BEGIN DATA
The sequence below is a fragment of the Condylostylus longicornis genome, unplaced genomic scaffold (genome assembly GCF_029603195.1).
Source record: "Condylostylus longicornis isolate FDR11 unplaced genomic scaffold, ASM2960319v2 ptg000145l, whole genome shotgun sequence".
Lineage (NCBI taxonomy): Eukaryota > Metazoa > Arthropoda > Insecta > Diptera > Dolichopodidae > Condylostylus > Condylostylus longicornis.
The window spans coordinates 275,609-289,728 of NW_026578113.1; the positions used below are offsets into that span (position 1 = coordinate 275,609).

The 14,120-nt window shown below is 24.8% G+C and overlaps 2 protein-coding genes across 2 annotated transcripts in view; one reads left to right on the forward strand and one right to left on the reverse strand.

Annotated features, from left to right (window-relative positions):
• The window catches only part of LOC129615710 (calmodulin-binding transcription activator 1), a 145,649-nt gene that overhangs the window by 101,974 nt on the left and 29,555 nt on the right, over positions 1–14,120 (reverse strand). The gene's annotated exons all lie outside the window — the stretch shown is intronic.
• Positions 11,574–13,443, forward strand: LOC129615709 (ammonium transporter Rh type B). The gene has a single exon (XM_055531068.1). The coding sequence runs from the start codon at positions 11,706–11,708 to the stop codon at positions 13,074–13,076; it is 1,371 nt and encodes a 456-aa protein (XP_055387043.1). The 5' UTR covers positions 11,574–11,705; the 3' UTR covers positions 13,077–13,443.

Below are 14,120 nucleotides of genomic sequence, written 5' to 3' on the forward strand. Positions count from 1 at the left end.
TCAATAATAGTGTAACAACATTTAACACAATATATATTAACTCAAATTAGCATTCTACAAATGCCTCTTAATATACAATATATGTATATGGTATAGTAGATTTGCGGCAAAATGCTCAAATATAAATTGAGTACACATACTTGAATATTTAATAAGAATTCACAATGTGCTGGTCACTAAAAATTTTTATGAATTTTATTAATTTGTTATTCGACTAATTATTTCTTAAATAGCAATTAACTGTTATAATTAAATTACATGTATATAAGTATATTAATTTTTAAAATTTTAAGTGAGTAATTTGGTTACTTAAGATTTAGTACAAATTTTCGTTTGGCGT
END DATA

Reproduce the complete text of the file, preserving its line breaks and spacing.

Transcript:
The sequence below is a fragment of the Condylostylus longicornis genome, unplaced genomic scaffold (genome assembly GCF_029603195.1).
Source record: "Condylostylus longicornis isolate FDR11 unplaced genomic scaffold, ASM2960319v2 ptg000145l, whole genome shotgun sequence".
Lineage (NCBI taxonomy): Eukaryota > Metazoa > Arthropoda > Insecta > Diptera > Dolichopodidae > Condylostylus > Condylostylus longicornis.
The window spans coordinates 275,609-289,728 of NW_026578113.1; the positions used below are offsets into that span (position 1 = coordinate 275,609).

The 14,120-nt window shown below is 24.8% G+C and overlaps 2 protein-coding genes across 2 annotated transcripts in view; one reads left to right on the forward strand and one right to left on the reverse strand.

Annotated features, from left to right (window-relative positions):
• The window catches only part of LOC129615710 (calmodulin-binding transcription activator 1), a 145,649-nt gene that overhangs the window by 101,974 nt on the left and 29,555 nt on the right, over positions 1–14,120 (reverse strand). The gene's annotated exons all lie outside the window — the stretch shown is intronic.
• Positions 11,574–13,443, forward strand: LOC129615709 (ammonium transporter Rh type B). The gene has a single exon (XM_055531068.1). The coding sequence runs from the start codon at positions 11,706–11,708 to the stop codon at positions 13,074–13,076; it is 1,371 nt and encodes a 456-aa protein (XP_055387043.1). The 5' UTR covers positions 11,574–11,705; the 3' UTR covers positions 13,077–13,443.

Below are 14,120 nucleotides of genomic sequence, written 5' to 3' on the forward strand. Positions count from 1 at the left end.
TCAATAATAGTGTAACAACATTTAACACAATATATATTAACTCAAATTAGCATTCTACAAATGCCTCTTAATATACAATATATGTATATGGTATAGTAGATTTGCGGCAAAATGCTCAAATATAAATTGAGTACACATACTTGAATATTTAATAAGAATTCACAATGTGCTGGTCACTAAAAATTTTTATGAATTTTATTAATTTGTTATTCGACTAATTATTTCTTAAATAGCAATTAACTGTTATAATTAAATTACATGTATATAAGTATATTAATTTTTAAAATTTTAAGTGAGTAATTTGGTTACTTAAGATTTAGTACAAATTTTCGTTTGGCGT